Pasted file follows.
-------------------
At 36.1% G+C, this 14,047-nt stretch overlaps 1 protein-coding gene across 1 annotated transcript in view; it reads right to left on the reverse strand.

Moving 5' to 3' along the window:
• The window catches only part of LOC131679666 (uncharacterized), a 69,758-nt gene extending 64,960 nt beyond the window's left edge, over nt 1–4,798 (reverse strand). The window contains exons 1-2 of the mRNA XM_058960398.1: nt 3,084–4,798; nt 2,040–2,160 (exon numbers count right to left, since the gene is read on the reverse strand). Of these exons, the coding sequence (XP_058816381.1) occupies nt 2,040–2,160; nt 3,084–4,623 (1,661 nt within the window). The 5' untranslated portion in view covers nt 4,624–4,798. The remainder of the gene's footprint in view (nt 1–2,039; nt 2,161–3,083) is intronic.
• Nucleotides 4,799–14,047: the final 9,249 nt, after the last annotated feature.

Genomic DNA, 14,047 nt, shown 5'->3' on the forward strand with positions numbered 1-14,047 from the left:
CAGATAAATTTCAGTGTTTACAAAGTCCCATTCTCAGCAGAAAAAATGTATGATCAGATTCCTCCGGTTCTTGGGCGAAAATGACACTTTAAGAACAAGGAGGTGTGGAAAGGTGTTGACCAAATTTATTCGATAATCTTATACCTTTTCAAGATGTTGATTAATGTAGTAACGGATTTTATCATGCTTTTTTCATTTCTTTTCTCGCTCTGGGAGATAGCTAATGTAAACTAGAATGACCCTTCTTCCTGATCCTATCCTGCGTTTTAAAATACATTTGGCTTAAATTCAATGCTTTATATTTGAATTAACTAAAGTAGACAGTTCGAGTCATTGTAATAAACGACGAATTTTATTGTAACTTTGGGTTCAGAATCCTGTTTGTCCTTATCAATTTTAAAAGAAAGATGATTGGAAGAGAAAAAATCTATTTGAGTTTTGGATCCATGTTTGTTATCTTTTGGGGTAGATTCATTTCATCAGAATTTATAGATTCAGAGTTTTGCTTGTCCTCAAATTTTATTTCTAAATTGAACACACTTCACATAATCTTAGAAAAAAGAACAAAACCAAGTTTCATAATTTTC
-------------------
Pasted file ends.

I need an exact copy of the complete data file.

At 36.1% G+C, this 14,047-nt stretch overlaps 1 protein-coding gene across 1 annotated transcript in view; it reads right to left on the reverse strand.

Moving 5' to 3' along the window:
• The window catches only part of LOC131679666 (uncharacterized), a 69,758-nt gene extending 64,960 nt beyond the window's left edge, over nt 1–4,798 (reverse strand). The window contains exons 1-2 of the mRNA XM_058960398.1: nt 3,084–4,798; nt 2,040–2,160 (exon numbers count right to left, since the gene is read on the reverse strand). Of these exons, the coding sequence (XP_058816381.1) occupies nt 2,040–2,160; nt 3,084–4,623 (1,661 nt within the window). The 5' untranslated portion in view covers nt 4,624–4,798. The remainder of the gene's footprint in view (nt 1–2,039; nt 2,161–3,083) is intronic.
• Nucleotides 4,799–14,047: the final 9,249 nt, after the last annotated feature.

Genomic DNA, 14,047 nt, shown 5'->3' on the forward strand with positions numbered 1-14,047 from the left:
CAGATAAATTTCAGTGTTTACAAAGTCCCATTCTCAGCAGAAAAAATGTATGATCAGATTCCTCCGGTTCTTGGGCGAAAATGACACTTTAAGAACAAGGAGGTGTGGAAAGGTGTTGACCAAATTTATTCGATAATCTTATACCTTTTCAAGATGTTGATTAATGTAGTAACGGATTTTATCATGCTTTTTTCATTTCTTTTCTCGCTCTGGGAGATAGCTAATGTAAACTAGAATGACCCTTCTTCCTGATCCTATCCTGCGTTTTAAAATACATTTGGCTTAAATTCAATGCTTTATATTTGAATTAACTAAAGTAGACAGTTCGAGTCATTGTAATAAACGACGAATTTTATTGTAACTTTGGGTTCAGAATCCTGTTTGTCCTTATCAATTTTAAAAGAAAGATGATTGGAAGAGAAAAAATCTATTTGAGTTTTGGATCCATGTTTGTTATCTTTTGGGGTAGATTCATTTCATCAGAATTTATAGATTCAGAGTTTTGCTTGTCCTCAAATTTTATTTCTAAATTGAACACACTTCACATAATCTTAGAAAAAAGAACAAAACCAAGTTTCATAATTTTC